Another editor I know got some flack for saying at a conference that editors (or, at least, her specifically) read submissions looking for a reason to say no. When I heard this, my first instinct was to say what an agent at the same conference said: that she reads looking for a reason to say yes. But honestly, the truth is a combination of both.

It's just not possible to publish every submission we get. Knowing this, it's true--I'm looking for reasons to reject most manuscripts. Some possible reasons? (feel free to ask me to elaborate on any of these)

-not well written
-too slight
-too quiet
-forced rhyme, off rhythm (for picture books, mainly)
-too similar to something already on our list
-too similar to too many books already in the market
-forced/inauthentic dialogue
-too didactic
-slow pacing
-too niche in appeal

and of course I could go on...

However, I'd be lying to say I'm not always hoping for that surprise--that I'll fall in love with a submission. And sometimes I'll fall in love with something despite it being something on the above list. It really IS like falling in love--I can fall in love with something, flaws and all. When I'm reading something that I'm really loving, my heartbeat will speed up. My mind will start racing, thinking about what I need to do to ensure that I get that manuscript. I'll imagine pitching the book at our editorial meeting, and then at our acquisitions meeting. I'll think about how I would edit the book, even what the cover would look like. I picture it winning the Newbery, making the NY Times bestseller list. In other words, I'll imagine us married with children during the middle our first date.

Generally, when I read a manuscript, it's either/or. Either I find a reason to say no, or else I fall in love with it. But the tough decisions happen when a manuscript falls somewhere in between. Agents, and perhaps authors who submit on their own, may be familiar with that rejection that takes an especially long time to come, where an editor apologizes and says that she was "mulling it over." This is what happens when I read a manuscript and can't immediately say no, but don't completely fall in love with it either. When this happens, I may put it aside to revisit later. And sometimes when that happens, I don't think about it again, and therefore usually will end up declining it. Sometimes when this happens, I keep thinking about it, which it generally a good sign that I don't want to let it go. And sometimes I'm completely on the fence, and then will either ask my assistant to read it, and/or I'll bring it to our editorial meeting to get some second reads.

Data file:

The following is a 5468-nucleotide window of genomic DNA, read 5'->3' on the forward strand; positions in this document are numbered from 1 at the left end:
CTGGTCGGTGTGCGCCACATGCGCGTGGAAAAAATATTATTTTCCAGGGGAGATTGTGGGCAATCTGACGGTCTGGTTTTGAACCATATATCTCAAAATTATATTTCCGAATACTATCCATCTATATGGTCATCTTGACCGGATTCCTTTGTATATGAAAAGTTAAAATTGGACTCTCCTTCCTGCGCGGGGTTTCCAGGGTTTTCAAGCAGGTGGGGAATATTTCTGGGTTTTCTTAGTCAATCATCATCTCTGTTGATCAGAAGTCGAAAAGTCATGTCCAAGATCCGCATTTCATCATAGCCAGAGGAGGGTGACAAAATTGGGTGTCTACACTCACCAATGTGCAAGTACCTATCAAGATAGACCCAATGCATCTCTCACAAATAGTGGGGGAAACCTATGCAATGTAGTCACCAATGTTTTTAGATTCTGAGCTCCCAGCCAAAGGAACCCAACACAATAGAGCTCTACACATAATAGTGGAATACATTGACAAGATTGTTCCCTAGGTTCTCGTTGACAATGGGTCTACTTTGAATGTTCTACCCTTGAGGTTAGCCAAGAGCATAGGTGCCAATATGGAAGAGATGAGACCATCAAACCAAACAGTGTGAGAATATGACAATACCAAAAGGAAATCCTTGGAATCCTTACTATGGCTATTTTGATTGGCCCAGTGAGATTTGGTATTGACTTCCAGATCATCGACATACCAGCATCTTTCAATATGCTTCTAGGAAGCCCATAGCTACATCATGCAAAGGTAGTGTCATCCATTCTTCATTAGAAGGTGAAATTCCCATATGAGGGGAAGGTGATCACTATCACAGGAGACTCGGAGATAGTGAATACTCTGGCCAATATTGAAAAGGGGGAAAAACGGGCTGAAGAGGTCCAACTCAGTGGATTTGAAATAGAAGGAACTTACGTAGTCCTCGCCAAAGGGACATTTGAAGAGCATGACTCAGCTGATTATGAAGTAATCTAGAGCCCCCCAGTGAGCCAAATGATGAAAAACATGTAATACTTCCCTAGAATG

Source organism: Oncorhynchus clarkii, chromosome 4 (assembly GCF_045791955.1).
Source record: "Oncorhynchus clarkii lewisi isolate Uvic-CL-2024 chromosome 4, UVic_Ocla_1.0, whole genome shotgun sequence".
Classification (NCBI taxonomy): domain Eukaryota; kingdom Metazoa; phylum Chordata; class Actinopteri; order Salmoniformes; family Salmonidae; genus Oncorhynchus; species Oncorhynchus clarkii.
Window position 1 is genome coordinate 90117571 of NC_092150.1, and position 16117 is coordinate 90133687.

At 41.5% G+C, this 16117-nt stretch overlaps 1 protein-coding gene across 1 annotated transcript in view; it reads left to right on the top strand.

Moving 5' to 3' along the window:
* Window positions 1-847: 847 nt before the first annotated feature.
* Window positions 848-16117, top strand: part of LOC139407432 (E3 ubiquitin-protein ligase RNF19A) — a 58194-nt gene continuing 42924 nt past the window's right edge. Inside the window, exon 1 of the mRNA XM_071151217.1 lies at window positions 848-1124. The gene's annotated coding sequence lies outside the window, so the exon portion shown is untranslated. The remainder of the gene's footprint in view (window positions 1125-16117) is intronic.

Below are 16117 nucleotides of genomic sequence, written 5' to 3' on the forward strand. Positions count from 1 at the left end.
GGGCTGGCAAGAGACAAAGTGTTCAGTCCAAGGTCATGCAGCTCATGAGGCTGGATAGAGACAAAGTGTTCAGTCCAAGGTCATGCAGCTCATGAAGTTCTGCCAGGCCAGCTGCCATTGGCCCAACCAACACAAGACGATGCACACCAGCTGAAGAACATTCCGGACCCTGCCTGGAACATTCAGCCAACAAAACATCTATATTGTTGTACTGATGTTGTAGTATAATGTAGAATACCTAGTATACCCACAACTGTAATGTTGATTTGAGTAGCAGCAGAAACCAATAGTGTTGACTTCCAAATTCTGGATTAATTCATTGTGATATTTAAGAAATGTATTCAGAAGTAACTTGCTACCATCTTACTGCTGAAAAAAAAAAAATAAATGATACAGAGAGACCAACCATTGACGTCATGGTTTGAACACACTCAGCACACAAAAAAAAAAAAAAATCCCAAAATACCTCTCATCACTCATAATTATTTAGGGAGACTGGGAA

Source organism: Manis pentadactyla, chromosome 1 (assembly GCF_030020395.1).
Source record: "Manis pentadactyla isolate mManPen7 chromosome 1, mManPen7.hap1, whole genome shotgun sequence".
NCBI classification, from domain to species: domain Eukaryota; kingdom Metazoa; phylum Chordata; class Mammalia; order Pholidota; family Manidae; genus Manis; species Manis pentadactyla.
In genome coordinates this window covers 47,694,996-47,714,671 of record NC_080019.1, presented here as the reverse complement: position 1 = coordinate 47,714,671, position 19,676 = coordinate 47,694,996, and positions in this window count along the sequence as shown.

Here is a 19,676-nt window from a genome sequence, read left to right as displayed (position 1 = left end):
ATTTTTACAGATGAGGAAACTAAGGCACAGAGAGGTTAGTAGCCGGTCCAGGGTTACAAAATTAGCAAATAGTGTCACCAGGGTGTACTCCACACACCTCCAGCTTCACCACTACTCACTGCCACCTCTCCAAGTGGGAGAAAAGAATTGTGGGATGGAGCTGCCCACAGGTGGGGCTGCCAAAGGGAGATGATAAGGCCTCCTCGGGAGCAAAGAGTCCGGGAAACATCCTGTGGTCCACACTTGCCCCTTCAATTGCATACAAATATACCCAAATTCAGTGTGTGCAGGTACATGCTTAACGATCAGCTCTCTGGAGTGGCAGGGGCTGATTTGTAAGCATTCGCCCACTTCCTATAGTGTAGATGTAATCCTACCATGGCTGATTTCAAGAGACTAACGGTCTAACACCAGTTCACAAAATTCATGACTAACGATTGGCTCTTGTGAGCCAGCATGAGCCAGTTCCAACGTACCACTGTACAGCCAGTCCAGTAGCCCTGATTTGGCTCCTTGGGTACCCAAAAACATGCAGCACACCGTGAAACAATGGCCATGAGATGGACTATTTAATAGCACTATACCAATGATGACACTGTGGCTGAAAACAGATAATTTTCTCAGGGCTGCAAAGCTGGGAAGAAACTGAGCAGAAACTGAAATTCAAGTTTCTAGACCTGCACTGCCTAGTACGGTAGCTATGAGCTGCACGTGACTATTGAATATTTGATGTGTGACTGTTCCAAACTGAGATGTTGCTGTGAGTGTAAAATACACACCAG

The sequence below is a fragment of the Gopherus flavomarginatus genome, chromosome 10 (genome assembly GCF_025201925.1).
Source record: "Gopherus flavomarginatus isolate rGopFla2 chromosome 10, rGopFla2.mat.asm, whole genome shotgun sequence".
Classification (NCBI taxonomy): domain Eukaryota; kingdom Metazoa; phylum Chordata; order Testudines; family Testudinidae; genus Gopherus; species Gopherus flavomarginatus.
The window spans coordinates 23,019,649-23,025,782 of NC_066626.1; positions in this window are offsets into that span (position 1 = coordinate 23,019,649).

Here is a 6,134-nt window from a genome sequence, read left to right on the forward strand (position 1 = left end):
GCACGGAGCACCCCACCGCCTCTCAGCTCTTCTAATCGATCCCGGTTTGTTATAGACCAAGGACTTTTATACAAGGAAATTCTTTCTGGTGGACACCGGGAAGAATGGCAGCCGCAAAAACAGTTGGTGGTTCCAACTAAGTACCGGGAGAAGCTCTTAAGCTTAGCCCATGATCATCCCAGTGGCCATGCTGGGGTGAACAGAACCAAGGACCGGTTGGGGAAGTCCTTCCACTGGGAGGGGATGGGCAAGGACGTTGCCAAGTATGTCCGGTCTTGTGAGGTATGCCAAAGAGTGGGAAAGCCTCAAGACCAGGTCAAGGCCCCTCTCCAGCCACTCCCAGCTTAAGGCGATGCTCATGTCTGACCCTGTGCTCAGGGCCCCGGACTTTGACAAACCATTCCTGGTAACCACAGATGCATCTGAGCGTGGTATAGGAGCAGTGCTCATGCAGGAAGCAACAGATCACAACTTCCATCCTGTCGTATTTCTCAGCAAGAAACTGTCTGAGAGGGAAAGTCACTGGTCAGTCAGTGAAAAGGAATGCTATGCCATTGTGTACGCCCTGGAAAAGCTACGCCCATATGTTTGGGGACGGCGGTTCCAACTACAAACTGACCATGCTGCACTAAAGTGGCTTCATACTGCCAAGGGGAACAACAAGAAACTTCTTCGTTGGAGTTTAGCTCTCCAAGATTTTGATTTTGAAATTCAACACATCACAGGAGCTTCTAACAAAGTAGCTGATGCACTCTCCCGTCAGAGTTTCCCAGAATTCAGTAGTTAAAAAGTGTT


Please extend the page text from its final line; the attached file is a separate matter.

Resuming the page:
This happens when the concept is really great, but the writing isn't particularly special. Or if there's just nothing wrong with the writing or the book, but I just don't fall in love with it. Or if I know the book is something publishable, but it's about something I just can't see myself working on, or reading over and over.

Sometimes when I'm in-between, a lot will depend on the current state of our list. Are we looking for more of that particular genre, or are we too saturated? For example, we're fairly overloaded with fantasy right now, which allows us to be even more selective than usual in acquiring that genre. A fantasy novel really has to be outstanding and original for us to even consider taking it on. For picture books, when I first started almost ten years ago, it was so much easier to acquire picture books than fiction. But in the last seven or eight years, in reaction to the market, we've cut our picture book list way back, and because of that, I'm even more picky when acquiring them--I can't just like something, I need to love it.

Sometimes I'm feeling in-between when an agent tells me that he or she has either received an offer, or else they "have a lot of interest." When this happens, I'll usually just end up passing on the submission, thinking that I don't love it enough to want to compete against other publishers. Of course, if I do love a manuscript, hearing that there's other interest will spur me on to move through the process more quickly.

And yes, I'm looking for love--I do want to say yes, I just know I can't say yes to everything. But like most people, I want the happily ever after.


In other news, I'm so proud and excited to share the news that one of those books that I fell in love with has attained a kind of "happily ever after": The Curious Garden by Peter Brown has hit the NY Times Bestseller list at #7! It's also #7 on the Indiebound bestseller list.

Congratulations, Peter!!!

(BTW, all but one sprout in my Curious Garden pot has died. But that sprout is going strong!)